Background Four main dinosaur sites have been investigated in latest Cretaceous deposits from the Amur/Heilongjiang Region: Jiayin and Wulaga in China (Yuliangze Formation), Blagoveschensk and Kundur in Russia (Udurchukan Formation). More than 90% of the bones discovered in these localities belong to hollow-crested lambeosaurine saurolophids, but flat-headed saurolophines are also represented: Kerberosaurus manakini at Blagoveschensk and Wulagasaurus dongi at Wulaga. Methodology/Principal Findings Herein we describe a new saurolophine dinosaur, Kundurosaurus nagornyi gen. et sp. nov., from the Udurchukan Formation (Maastrichtian) of Kundur, represented by disarticulated cranial and postcranial material. This new taxon is diagnosed by four autapomorphies. Conclusions/Significance A phylogenetic analysis of saurolophines indicates that Kundurosaurus nagornyi is nested within a rather robust clade including Edmontosaurus spp., Saurolophus spp., and Prosaurolophus maximus, possibly as a sister-taxon for Kerberosaurus manakini also from the Udurchukan Formation of Far Eastern Russia. The high diversity and mosaic distribution of Maastrichtian hadrosaurid faunas in the Amur-Heilongjiang region are the result of a complex palaeogeographical history and imply that many independent hadrosaurid lineages dispersed without any problem between western America and eastern Asia at the end of the Cretaceous.
Located in Library / RBINS Staff Publications
Article Reference A new species of Platylomia Stål, 1870 (Hemiptera: Cicadidae) from Vietnam, with a key to species
Located in Library / RBINS Staff Publications 2022 OA
Article Reference A new species of Actinopyga (Holothuroidea: Aspidochirotida: Holothuriidae)
Actinopyga is one of the five genera commonly recognised in the family Holothuriidae. This small genus has sixteen species currently considered valid. The present paper describes a new Indo-West Pacific species, Actinopyga caerulea, of which the most striking character is its bluish coloration. The ossicle assemblage of the new species resembles mostly that of A. bannwarthi Panning, 1944 and A. flammea Cherbonnier, 1979.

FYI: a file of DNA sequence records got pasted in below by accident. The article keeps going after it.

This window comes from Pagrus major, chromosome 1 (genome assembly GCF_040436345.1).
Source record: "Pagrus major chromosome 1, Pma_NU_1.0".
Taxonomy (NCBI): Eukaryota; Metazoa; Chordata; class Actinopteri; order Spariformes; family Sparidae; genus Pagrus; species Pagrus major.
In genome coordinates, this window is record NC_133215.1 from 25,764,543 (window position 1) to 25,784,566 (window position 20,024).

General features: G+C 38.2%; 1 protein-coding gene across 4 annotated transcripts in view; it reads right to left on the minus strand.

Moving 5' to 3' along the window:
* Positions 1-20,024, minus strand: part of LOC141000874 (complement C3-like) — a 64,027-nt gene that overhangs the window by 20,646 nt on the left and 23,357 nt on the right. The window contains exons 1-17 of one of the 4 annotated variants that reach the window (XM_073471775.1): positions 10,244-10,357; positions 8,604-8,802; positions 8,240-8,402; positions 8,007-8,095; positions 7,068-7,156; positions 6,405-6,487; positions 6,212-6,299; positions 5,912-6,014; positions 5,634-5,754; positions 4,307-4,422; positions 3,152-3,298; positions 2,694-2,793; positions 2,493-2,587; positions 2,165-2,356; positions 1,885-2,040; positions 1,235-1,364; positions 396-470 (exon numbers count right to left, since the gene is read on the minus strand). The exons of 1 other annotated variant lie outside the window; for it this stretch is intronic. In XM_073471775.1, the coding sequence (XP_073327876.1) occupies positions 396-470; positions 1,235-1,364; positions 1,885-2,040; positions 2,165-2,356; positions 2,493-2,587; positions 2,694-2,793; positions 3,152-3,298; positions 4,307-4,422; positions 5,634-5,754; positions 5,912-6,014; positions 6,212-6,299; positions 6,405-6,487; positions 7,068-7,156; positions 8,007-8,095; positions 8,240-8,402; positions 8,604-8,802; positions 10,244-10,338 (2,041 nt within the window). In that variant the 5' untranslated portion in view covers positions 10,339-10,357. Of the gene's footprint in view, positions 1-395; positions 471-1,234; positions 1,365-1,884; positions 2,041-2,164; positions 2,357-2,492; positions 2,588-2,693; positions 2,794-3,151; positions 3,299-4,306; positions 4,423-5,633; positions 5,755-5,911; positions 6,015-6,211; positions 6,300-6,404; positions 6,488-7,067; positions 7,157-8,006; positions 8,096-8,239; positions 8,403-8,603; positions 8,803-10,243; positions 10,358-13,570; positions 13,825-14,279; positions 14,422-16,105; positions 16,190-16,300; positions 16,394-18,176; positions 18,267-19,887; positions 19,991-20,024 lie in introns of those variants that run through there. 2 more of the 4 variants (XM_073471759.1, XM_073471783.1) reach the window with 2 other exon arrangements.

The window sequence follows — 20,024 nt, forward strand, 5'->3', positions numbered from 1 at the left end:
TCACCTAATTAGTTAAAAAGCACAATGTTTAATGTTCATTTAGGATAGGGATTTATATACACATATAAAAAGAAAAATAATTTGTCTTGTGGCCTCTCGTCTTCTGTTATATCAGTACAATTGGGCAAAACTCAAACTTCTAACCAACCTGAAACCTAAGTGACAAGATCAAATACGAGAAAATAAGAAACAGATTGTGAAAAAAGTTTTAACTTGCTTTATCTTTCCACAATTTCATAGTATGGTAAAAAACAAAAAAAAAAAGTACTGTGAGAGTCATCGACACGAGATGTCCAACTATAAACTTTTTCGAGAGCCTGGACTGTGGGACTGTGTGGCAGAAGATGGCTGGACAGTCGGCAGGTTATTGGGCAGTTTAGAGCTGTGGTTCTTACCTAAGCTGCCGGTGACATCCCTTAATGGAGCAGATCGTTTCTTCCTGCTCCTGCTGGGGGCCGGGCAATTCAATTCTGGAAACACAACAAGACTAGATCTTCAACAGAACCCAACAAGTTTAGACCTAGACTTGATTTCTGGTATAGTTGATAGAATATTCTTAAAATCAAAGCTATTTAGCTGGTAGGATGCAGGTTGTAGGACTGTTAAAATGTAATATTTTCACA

Located in Library / RBINS Staff Publications
Article Reference A new species of Archaeoryctes from the Middle Paleocene of China and the phylogenetic diversification of Didymoconidae
Didymoconidae are an enigmatic group of Asian endemic insectivorous mammals. We describe the new didymoconid species Archaeoryctes wangi sp. nov. from the Upper Member of the Wanghudun Formation (Middle Paleocene). This new species from the Qianshan Basin (Anhui Province, China) forms an interesting geographical intermediate between A. notialis from South China and A. borealis and A. euryalis from the Mongolian Plateau. To better understand the origin and evolutionary diversification of Didymoconidae, we performed a cladistic and stratocladistic study of the Didymoconidae and various outgroups. This study of dental material did not resolve the higher level affinities of Didymoconidae, but confirms the validity of the family and its distinctiveness from the morphologically similar Sarcodontidae. Moreover, our results corroborate the current didymoconid classification with the distinction of three subfamilies: “Ardynictinae”, Kennatheriinae and Didymoconinae; “Ardynictinae” are a paraphyletic stemgroup for the two other subfamilies. Our results suggest three distinct didymoconid radiations: (1) primitive ardynictines appeared in South China from the start of the Nongshanian; their evolution continues on the Mongolian Plateau with (2) the radiation of more evolved ardynictines and kennatheriines at the start of the Middle Eocene Arshantan and (3) the origin of didymoconines at the start of the Late Eocene Ergilian.
Located in Library / RBINS Staff Publications